Leftwing blogger Martyn Bradbury has reacted with incredulity that the Labour-led Government would essentially oppose returning votes to prisoners, and argues that this decision is based on political pragmatism trumping principles: “Little’s kicked for touch so as to not infuriate NZs easily angered sensible sentencing lynch mob” – see: In just 7 words did Andrew Little demolish real prison reform?

Bradbury explains how the complete ban on prisoner voting came out of the National Party opportunistically playing to a conservative audience, but Labour is now doing the same: “So smart politics to play to the angriest and most easily upset elements off society, but to also shrug off the crucial point that prisoners do have human rights regardless of imprisonment actually cuts to the very heart of the issues Little is attempting to force change on.”

Another blogger, No Right Turn, is also outraged that Labour have decided not to advance a remedy for the problem with urgency: “This is simply not acceptable. When the Supreme Court makes a ruling like this, it should automatically become a priority for Parliament, and should be formally drawn to its attention for a response. The government has already signalled that that is what it wants to do in future, so why won’t it do it in this case? And there’s a pressing need: we’re having an election in 2020, and it would simply be unacceptable given the ruling for prisoners to be unable to vote in it” – see: “Not a priority”.

Furthermore, see his update from yesterday: “in Parliament today the government said that they hadn’t even considered the issue and that it wasn’t a priority for them. Which tells us everything we need to know. This government is not committed to fundamental human rights, and is quite willing to violate them for political profit” – see: Still not their priority.

For the best analysis on the Government’s reluctance to enact universal suffrage, see Gordon Campbell’s On prisoner voting. He points to New Zealand First as the primary barrier to reform.

Here’s Campbell’s main explanation: “Not for the first time, prisoners are being treated as political footballs. Just as the Key government played to the redneck vote back in 2010, Little seems OK about Labour becoming captive to the hardline ‘lock ’em up’ faction that exists within New Zealand First. Earlier this year, Little had been blindsided by NZF leader Winston Peters when Labour tried to scrap the “Three Strikes” legislation. Rather than risk losing a similar fight, Little now seems gun-shy about fighting at all on this issue.”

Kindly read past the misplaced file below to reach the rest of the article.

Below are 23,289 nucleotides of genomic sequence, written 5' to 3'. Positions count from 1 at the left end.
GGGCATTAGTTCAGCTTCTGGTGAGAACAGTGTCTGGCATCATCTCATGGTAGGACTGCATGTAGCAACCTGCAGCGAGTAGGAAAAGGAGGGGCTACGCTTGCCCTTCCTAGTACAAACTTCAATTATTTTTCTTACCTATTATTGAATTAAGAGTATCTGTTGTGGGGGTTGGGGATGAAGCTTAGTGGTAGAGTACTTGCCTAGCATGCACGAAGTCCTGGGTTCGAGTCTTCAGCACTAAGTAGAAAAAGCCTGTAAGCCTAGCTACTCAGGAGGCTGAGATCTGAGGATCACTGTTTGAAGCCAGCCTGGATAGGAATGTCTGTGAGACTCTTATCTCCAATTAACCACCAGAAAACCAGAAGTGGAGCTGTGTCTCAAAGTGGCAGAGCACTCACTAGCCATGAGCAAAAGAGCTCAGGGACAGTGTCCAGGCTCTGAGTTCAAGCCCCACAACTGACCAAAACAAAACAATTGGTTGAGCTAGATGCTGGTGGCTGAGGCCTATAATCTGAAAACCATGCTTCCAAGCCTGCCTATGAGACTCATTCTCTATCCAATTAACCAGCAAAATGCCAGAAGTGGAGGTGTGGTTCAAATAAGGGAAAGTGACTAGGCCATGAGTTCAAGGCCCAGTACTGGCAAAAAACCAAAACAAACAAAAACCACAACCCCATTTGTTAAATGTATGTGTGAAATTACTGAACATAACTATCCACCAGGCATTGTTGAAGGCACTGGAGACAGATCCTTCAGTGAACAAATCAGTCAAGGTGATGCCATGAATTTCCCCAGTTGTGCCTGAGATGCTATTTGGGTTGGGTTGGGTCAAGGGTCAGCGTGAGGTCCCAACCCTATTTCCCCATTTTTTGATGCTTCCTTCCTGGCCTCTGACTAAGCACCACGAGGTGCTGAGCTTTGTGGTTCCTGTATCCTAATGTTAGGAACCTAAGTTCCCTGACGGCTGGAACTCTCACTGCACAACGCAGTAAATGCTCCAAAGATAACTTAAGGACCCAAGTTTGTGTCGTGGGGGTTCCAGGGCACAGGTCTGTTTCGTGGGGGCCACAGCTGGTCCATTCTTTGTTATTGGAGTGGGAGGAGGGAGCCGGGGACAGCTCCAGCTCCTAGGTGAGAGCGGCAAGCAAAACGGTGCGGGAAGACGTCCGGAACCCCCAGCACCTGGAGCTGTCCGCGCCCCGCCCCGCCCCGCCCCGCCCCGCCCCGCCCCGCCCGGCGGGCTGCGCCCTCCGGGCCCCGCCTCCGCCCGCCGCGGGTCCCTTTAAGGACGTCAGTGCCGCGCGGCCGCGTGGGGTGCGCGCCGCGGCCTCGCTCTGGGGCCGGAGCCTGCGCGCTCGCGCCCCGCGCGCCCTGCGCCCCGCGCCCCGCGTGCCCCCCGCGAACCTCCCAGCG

On the question of whether fixing the problem should be a priority, Campbell says this should be obvious: “Centre-left governments used to think that the rights of prisoners shouldn’t be sacrificed to indulge the desire for societal revenge. I’d also have thought that – when you’re the Justice Minister – defending section 12 of our Bill of Rights should be a priority.”

There is now a chance that the Government might be pressured to give the vote back to prisoners, with the Green Party launching their own campaign yesterday – see Henry Cooke’s Green Party makes call for law change to allow prisoners the right to vote.

According to this, the Green Party’s Justice spokeswoman Golriz Ghahraman “is asking Justice Minister Andrew Little to prioritise the change, but legislation would be needed, so NZ First would need to get onboard. The party has not ruled out attempting the change as a members’ bill.”

Finally, when we think about extending the electoral franchise, perhaps we need to think about lowering the qualifying age as well. Today, Azaria Howell has made the case for it being two years lower – see: Make it 16: a teenager on why we should lower the voting age.

MIL OSI – Source: Evening Report Arts and Media